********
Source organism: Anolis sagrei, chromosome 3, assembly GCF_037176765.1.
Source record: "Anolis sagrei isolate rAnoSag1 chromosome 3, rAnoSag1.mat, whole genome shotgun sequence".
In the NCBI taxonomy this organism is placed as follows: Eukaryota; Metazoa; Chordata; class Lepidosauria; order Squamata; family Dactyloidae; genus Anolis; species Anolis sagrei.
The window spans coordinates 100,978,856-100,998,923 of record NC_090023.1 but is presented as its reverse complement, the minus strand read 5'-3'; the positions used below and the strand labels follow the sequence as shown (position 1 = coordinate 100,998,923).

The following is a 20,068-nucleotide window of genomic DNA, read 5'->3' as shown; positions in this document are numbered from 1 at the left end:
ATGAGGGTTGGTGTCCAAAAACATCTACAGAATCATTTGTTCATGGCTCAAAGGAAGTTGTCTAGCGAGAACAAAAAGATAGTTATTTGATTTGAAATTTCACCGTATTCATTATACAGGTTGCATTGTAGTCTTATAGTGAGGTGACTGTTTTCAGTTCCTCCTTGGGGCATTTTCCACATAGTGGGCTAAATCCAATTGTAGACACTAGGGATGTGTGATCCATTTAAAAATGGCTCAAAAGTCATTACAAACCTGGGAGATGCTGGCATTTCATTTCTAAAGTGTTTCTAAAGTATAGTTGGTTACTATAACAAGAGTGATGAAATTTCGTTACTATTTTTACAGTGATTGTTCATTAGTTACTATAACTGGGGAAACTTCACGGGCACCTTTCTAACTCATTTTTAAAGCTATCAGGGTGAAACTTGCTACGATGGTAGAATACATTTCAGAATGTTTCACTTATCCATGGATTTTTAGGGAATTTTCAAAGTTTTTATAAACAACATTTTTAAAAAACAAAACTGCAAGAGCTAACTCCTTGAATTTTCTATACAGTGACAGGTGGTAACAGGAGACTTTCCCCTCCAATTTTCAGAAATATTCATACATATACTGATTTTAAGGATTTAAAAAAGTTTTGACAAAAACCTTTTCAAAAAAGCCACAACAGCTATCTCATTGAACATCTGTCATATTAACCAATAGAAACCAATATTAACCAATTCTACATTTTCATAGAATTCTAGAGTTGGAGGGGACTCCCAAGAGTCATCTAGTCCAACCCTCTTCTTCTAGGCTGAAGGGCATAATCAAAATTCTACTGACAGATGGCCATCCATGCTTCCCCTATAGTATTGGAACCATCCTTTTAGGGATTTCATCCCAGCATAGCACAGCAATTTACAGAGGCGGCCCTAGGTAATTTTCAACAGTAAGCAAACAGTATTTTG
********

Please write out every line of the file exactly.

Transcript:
Source organism: Anolis sagrei, chromosome 3, assembly GCF_037176765.1.
Source record: "Anolis sagrei isolate rAnoSag1 chromosome 3, rAnoSag1.mat, whole genome shotgun sequence".
In the NCBI taxonomy this organism is placed as follows: Eukaryota; Metazoa; Chordata; class Lepidosauria; order Squamata; family Dactyloidae; genus Anolis; species Anolis sagrei.
The window spans coordinates 100,978,856-100,998,923 of record NC_090023.1 but is presented as its reverse complement, the minus strand read 5'-3'; the positions used below and the strand labels follow the sequence as shown (position 1 = coordinate 100,998,923).

The following is a 20,068-nucleotide window of genomic DNA, read 5'->3' as shown; positions in this document are numbered from 1 at the left end:
ATGAGGGTTGGTGTCCAAAAACATCTACAGAATCATTTGTTCATGGCTCAAAGGAAGTTGTCTAGCGAGAACAAAAAGATAGTTATTTGATTTGAAATTTCACCGTATTCATTATACAGGTTGCATTGTAGTCTTATAGTGAGGTGACTGTTTTCAGTTCCTCCTTGGGGCATTTTCCACATAGTGGGCTAAATCCAATTGTAGACACTAGGGATGTGTGATCCATTTAAAAATGGCTCAAAAGTCATTACAAACCTGGGAGATGCTGGCATTTCATTTCTAAAGTGTTTCTAAAGTATAGTTGGTTACTATAACAAGAGTGATGAAATTTCGTTACTATTTTTACAGTGATTGTTCATTAGTTACTATAACTGGGGAAACTTCACGGGCACCTTTCTAACTCATTTTTAAAGCTATCAGGGTGAAACTTGCTACGATGGTAGAATACATTTCAGAATGTTTCACTTATCCATGGATTTTTAGGGAATTTTCAAAGTTTTTATAAACAACATTTTTAAAAAACAAAACTGCAAGAGCTAACTCCTTGAATTTTCTATACAGTGACAGGTGGTAACAGGAGACTTTCCCCTCCAATTTTCAGAAATATTCATACATATACTGATTTTAAGGATTTAAAAAAGTTTTGACAAAAACCTTTTCAAAAAAGCCACAACAGCTATCTCATTGAACATCTGTCATATTAACCAATAGAAACCAATATTAACCAATTCTACATTTTCATAGAATTCTAGAGTTGGAGGGGACTCCCAAGAGTCATCTAGTCCAACCCTCTTCTTCTAGGCTGAAGGGCATAATCAAAATTCTACTGACAGATGGCCATCCATGCTTCCCCTATAGTATTGGAACCATCCTTTTAGGGATTTCATCCCAGCATAGCACAGCAATTTACAGAGGCGGCCCTAGGTAATTTTCAACAGTAAGCAAACAGTATTTTG